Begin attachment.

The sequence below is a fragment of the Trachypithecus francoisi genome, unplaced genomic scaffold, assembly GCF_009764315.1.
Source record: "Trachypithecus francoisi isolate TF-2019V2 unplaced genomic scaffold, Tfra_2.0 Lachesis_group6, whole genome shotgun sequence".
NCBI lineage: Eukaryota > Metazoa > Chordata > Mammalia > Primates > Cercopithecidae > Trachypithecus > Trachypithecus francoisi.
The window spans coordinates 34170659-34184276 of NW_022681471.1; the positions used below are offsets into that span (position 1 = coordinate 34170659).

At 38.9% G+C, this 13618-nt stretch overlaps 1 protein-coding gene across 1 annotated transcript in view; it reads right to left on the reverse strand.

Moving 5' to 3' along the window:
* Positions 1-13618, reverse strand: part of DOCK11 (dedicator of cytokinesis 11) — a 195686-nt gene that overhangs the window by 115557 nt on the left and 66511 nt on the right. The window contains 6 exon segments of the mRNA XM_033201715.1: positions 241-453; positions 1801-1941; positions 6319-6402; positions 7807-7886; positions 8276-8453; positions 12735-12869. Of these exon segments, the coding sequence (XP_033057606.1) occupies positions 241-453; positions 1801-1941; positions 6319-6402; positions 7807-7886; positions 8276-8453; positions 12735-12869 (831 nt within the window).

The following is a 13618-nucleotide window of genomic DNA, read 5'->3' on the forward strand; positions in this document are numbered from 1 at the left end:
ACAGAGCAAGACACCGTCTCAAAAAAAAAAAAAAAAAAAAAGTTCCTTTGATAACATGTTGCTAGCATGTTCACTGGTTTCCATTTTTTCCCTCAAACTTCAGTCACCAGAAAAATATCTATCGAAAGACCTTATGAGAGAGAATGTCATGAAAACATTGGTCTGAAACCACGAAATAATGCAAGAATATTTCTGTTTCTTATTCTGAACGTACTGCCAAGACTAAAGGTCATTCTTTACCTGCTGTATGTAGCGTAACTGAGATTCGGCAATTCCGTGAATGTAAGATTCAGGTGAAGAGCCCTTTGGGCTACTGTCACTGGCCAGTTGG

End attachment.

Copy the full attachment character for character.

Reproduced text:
The sequence below is a fragment of the Trachypithecus francoisi genome, unplaced genomic scaffold, assembly GCF_009764315.1.
Source record: "Trachypithecus francoisi isolate TF-2019V2 unplaced genomic scaffold, Tfra_2.0 Lachesis_group6, whole genome shotgun sequence".
NCBI lineage: Eukaryota > Metazoa > Chordata > Mammalia > Primates > Cercopithecidae > Trachypithecus > Trachypithecus francoisi.
The window spans coordinates 34170659-34184276 of NW_022681471.1; the positions used below are offsets into that span (position 1 = coordinate 34170659).

At 38.9% G+C, this 13618-nt stretch overlaps 1 protein-coding gene across 1 annotated transcript in view; it reads right to left on the reverse strand.

Moving 5' to 3' along the window:
* Positions 1-13618, reverse strand: part of DOCK11 (dedicator of cytokinesis 11) — a 195686-nt gene that overhangs the window by 115557 nt on the left and 66511 nt on the right. The window contains 6 exon segments of the mRNA XM_033201715.1: positions 241-453; positions 1801-1941; positions 6319-6402; positions 7807-7886; positions 8276-8453; positions 12735-12869. Of these exon segments, the coding sequence (XP_033057606.1) occupies positions 241-453; positions 1801-1941; positions 6319-6402; positions 7807-7886; positions 8276-8453; positions 12735-12869 (831 nt within the window).

The following is a 13618-nucleotide window of genomic DNA, read 5'->3' on the forward strand; positions in this document are numbered from 1 at the left end:
ACAGAGCAAGACACCGTCTCAAAAAAAAAAAAAAAAAAAAAGTTCCTTTGATAACATGTTGCTAGCATGTTCACTGGTTTCCATTTTTTCCCTCAAACTTCAGTCACCAGAAAAATATCTATCGAAAGACCTTATGAGAGAGAATGTCATGAAAACATTGGTCTGAAACCACGAAATAATGCAAGAATATTTCTGTTTCTTATTCTGAACGTACTGCCAAGACTAAAGGTCATTCTTTACCTGCTGTATGTAGCGTAACTGAGATTCGGCAATTCCGTGAATGTAAGATTCAGGTGAAGAGCCCTTTGGGCTACTGTCACTGGCCAGTTGG